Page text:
U.S. Stock Futures Inch Higher Ahead of Jobs Report

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U.S. stock futures edged higher Friday as investors weighed prospects for new fiscal stimulus and awaited fresh data on the pace of recovery in the labor market.

Futures tied to the S&P 500 rose 0.3%, indicating gains in the broader gauge after the New York opening bell. Contracts linked to the tech-heavy Nasdaq-100 gained 0.3%.

Brent crude futures, the global benchmark for oil markets, climbed 1% to $49.20 a barrel—their highest level since March—after OPEC and a group of Russia-led oil producers agreed to increase their collective output by 500,000 barrels a day next month.

The world’s biggest producers are betting that the worst of a pandemic-inspired shock to demand is behind them after curtailed travel weighed heavily on oil prices this year.

Trading in stocks this week has been mixed following last month’s rally, when investors cheered progress in Covid-19 vaccines.

“The market is now pausing a little bit, but the underlying story is still intact—that there is basically a global recovery,” said

Luca Paolini,
chief strategist at Pictet Asset Management. “It is difficult to see what can change this kind of positive outlook for equities.”

In offhours trading, shares in
DocuSign Inc.
gained 5.1% after the company provided guidance that topped analysts’ expectations.
Ulta Beauty Inc.
shares declined 3.6% after its chief executive said the company is expecting fourth-quarter comparable-store sales to fall between 12% and 14%.

Investors are increasingly optimistic about momentum for a roughly $900 billion compromise Covid-19 relief plan to be pushed through Congress before the Christmas holiday, though differences remain over parts of the proposal.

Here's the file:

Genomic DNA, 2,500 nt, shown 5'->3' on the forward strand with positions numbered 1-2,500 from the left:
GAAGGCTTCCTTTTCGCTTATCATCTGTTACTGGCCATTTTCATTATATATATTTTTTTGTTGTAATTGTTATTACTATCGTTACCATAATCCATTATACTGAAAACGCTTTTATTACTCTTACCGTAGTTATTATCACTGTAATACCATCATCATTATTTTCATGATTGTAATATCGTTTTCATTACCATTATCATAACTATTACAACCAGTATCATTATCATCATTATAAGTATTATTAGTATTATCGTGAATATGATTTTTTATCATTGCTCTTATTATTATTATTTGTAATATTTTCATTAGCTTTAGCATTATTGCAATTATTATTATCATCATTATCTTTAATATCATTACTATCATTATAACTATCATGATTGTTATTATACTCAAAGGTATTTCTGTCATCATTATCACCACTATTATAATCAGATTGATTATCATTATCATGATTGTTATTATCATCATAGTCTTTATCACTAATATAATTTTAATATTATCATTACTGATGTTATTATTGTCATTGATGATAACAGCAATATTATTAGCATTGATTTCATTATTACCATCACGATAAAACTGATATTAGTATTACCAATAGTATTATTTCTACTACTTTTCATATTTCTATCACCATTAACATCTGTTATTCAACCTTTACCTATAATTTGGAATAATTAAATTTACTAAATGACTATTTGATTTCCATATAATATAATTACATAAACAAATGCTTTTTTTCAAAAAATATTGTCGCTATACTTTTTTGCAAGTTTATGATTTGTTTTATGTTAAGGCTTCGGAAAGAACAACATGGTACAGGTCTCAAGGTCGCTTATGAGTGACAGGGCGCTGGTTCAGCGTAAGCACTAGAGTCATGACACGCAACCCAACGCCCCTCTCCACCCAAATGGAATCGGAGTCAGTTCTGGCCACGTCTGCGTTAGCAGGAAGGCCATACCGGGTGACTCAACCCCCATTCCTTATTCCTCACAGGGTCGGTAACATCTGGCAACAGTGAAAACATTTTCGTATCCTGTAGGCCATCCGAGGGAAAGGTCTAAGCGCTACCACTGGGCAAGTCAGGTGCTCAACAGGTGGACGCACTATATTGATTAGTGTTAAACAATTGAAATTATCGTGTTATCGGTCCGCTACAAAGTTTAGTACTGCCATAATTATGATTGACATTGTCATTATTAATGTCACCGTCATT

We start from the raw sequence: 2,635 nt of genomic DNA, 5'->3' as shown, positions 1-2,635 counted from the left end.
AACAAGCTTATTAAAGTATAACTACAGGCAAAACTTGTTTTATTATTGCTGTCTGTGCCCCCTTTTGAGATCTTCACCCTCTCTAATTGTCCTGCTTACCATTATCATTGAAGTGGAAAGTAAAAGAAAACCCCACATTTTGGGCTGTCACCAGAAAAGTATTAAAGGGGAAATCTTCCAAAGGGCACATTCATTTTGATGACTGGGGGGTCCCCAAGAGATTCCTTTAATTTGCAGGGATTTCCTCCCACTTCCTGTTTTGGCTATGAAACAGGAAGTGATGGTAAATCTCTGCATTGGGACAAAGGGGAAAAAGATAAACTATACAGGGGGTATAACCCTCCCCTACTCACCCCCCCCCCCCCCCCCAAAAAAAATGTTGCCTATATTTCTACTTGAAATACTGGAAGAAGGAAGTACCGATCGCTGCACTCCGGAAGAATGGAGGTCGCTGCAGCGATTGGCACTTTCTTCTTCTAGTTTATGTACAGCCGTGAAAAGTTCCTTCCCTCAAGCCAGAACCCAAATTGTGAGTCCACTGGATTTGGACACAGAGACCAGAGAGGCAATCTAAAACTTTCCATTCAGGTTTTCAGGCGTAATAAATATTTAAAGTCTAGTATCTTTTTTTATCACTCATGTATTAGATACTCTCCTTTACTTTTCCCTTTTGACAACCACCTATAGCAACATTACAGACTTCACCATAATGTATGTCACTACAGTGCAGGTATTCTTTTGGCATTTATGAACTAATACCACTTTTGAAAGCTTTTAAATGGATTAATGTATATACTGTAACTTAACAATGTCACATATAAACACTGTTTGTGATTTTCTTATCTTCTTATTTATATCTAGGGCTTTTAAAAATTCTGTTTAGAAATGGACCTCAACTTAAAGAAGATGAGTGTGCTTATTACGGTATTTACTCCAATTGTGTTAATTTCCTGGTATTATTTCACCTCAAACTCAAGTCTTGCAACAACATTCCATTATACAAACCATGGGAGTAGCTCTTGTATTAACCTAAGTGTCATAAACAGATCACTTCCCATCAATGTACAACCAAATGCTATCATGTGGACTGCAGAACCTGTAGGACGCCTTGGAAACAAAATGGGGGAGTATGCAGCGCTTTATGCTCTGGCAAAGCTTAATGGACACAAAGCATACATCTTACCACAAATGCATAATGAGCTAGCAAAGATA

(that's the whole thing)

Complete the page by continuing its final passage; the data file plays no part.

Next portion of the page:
“If there is an agreement, the message is the Republicans and the Democrats can work together,” Mr. Paolini said. “Once the communication lines are established, it’s easier to do more if you need it.”

Investors are also monitoring Covid-19 infections and deaths, as well as new economic data, to assess the outlook for next year and the strength of recovery.

The Bureau of Labor Statistics will release figures on how many jobs employers added last month, as well as the unemployment rate, at 8:30 a.m. ET. Economists surveyed by The Wall Street Journal forecast employers added 440,000 jobs in November, a slowdown from the 638,000 jobs added in October. They expect the unemployment rate to decline to 6.7% from 6.9% in October.

Newly reported Covid-19 cases in the U.S. hit a record high Thursday, as did deaths reported in a day, as the global death toll from the coronavirus pandemic passed 1.5 million. Hospitalizations also hit a record, with 100,667 people in the U.S. admitted as of Thursday, according to the Covid Tracking Project.

A pump jack near Stratford, Texas.

A pump jack near Stratford, Texas.

Photo: Angus Mordant/Bloomberg News

“From a market perspective, it’s all about that starting point. Once you see a vaccine allowing stronger returns to activity, it’s about how much of a dip you have to recover from,” said Hugh Gimber, a strategist at J.P. Morgan Asset Management.

In bond markets, the yield on the 10-year U.S. Treasury note ticked up to 0.929%, from 0.919% on Thursday.

Overseas, the pan-continental Stoxx Europe 600 rose 0.3%. The Nikkei declined 0.2%. The Shanghai Composite was flat.

In Hong Kong, shares of China National Offshore Oil and
Semiconductor Manufacturing International
dropped over 2% after the U.S. Defense Department added the state oil giant and chip maker to a list of nearly three dozen companies the U.S. says helps the country’s military. Overall, the Hang Seng Index rose 0.4%.

The blacklist, which the U.S. launched last month, has hit stocks and bonds of the targeted Chinese companies. Index compilers FTSE Russell,
JPMorgan
and MSCI are rethinking their stance on these securities targeted by the U.S. government and have been collecting investor feedback.

Write to Caitlin Ostroff at caitlin.ostroff@wsj.com and Frances Yoon at frances.yoon@wsj.com